End of the year is list-making time, and who am I to buck a trend? Well . . .
But, anyway, whenever the calendar turns over, it is a special, if minor, moment for me to get that first recording with a copyright date of the new year. And now it’s time to look at all those 2008 recordings I have and promote the ones I think are the best, for a variety of reasons. And so, broken down into personal, artificial categories for easier organization (except that they are in no particular order!):
Project(s) of the Year – One is complete, the other in progress. Naxos, under their American Classics imprint, recorded and released the complete songs of Charles Ives in six different volumes. They made the interesting choice of presenting the songs in alphabetical order, which confounds picking and choosing only one recording, but the bargain pricing makes this not only great music but great value. The cast-of-thousands young singers, mainly from the Yale School of Music, are able performers.
Still ongoing is Valery Gergiev’s Mahler cycle, comprised of live recordings with the London Symphony. After a flurry of releases, symphonies 1, 3, 6 and 7, there’s been a pause, but the 2nd is on schedule for release early next year. Gergiev is a fabulously talented, incredibly overbooked musician, which means you never know what you’re going to get – at his best he’s passionately enthralling, and that’s the quality captured so far in these recordings. Gergiev has his own ideas about Mahler, they are creative and apt, and the pieces are conveyed with great concentration and expression.
Classics, New and Old – I must admit here that my own library is pretty extensive, and few release of the standard repertoire cross my path, but there are certain composers and performers who are always interesting, even in work I’ve heard hundreds of times. Pierre-Laurent Aimard does bring new expression to Bach’s Art of Fugue. Aimard is one of the finest living pianists, and one of the smartest. He made his name playing the most demanding contemporary music, but powerfully demonstrates that he’s no specialist. His Bach is fluid and pellucid and full of the balance between intellectual and emotional passions that is the key to that composer’s art. Like the great Gould recordings, there the sense of depth of understanding, density of ideas and the constant pull of time. It seems to me there is an inherent tragedy to all of Bach’s work, the quality that time is always running out on life before all can be accomplished. Perhaps it has something to do with the development and the pendulum clock during his epoch, a visual metaphor of the endless, unstoppable flow of the invisible.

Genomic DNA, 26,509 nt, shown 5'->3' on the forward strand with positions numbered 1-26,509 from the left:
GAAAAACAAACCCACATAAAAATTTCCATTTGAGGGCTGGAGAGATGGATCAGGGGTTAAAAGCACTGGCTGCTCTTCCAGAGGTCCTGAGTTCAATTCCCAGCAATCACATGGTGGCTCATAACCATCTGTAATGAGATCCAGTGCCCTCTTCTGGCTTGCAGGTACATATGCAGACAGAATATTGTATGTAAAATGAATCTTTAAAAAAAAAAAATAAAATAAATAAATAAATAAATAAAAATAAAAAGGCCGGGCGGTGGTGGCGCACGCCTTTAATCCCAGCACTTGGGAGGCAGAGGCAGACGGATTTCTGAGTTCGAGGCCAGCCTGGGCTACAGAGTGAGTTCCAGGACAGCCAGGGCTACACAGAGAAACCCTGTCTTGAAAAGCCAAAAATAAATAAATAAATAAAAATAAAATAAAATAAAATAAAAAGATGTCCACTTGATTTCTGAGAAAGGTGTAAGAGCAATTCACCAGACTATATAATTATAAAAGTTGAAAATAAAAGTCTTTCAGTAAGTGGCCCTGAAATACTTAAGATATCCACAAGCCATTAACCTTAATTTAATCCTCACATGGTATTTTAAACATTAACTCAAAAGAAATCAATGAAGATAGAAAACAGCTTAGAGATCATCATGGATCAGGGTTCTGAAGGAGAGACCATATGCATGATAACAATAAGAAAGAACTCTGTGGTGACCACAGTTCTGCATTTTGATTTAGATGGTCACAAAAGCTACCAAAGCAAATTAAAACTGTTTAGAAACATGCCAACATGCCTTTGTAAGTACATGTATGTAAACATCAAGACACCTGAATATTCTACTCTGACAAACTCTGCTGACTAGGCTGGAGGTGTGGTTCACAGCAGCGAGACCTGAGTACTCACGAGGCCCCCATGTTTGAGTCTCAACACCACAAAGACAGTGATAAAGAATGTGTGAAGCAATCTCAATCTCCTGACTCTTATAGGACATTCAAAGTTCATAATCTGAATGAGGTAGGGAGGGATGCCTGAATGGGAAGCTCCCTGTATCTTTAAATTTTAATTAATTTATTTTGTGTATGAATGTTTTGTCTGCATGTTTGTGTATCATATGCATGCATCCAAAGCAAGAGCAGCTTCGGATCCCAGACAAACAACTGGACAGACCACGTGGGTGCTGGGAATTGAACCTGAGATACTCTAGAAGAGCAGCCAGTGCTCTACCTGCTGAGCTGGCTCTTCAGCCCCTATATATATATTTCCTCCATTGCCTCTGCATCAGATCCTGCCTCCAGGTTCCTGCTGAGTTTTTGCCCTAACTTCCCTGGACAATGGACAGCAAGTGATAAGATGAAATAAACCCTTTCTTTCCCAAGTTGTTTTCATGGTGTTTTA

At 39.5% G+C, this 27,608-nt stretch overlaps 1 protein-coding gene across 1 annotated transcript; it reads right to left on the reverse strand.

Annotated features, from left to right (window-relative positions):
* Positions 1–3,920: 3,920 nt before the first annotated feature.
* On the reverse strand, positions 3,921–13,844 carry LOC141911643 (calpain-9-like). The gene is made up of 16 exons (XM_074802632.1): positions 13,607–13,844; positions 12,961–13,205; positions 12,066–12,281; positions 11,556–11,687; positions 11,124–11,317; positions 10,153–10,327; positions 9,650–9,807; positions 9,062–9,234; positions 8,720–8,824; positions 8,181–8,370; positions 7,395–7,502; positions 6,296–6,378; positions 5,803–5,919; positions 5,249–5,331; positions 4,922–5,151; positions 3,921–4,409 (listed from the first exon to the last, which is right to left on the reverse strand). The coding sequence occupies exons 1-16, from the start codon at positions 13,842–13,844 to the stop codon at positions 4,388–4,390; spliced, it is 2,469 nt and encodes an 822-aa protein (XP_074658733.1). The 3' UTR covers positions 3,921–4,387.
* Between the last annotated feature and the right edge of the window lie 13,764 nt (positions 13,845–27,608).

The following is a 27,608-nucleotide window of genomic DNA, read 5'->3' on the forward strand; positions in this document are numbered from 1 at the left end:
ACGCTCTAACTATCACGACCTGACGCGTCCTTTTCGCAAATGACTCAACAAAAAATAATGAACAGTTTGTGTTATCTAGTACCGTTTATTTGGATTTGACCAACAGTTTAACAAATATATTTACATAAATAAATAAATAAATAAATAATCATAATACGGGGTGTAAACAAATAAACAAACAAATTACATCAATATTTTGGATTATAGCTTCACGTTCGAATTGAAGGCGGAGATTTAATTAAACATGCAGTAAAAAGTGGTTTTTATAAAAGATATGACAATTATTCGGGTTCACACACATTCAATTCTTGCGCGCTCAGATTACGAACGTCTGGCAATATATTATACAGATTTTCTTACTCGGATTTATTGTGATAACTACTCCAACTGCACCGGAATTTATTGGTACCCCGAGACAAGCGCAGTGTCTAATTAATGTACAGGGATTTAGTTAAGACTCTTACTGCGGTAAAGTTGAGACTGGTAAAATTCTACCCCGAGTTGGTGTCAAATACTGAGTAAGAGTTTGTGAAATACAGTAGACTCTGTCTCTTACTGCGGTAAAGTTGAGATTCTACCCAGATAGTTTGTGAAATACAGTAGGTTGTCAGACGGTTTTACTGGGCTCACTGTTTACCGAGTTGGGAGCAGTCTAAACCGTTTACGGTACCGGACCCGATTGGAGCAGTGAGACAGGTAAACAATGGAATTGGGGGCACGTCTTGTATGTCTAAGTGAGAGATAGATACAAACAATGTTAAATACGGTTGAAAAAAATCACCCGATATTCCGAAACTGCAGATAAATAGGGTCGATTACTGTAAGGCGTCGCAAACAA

A true reminder of tragedy is another release of a recital by the late, great and sorely missed Lorraine Hunt Lieberson. She was a towering artist, absolutely unforgettable if witnessed in person – she pierced and abraded her audiences. The program on this recording is the Brahms 8 Lieder Op. 57 and Schumann’s Frauenliebe und Leben. The singing is more glorious than can be described, and the emotional effect is simply beyond the confines of music. This is rare, rare art preserved for posterity.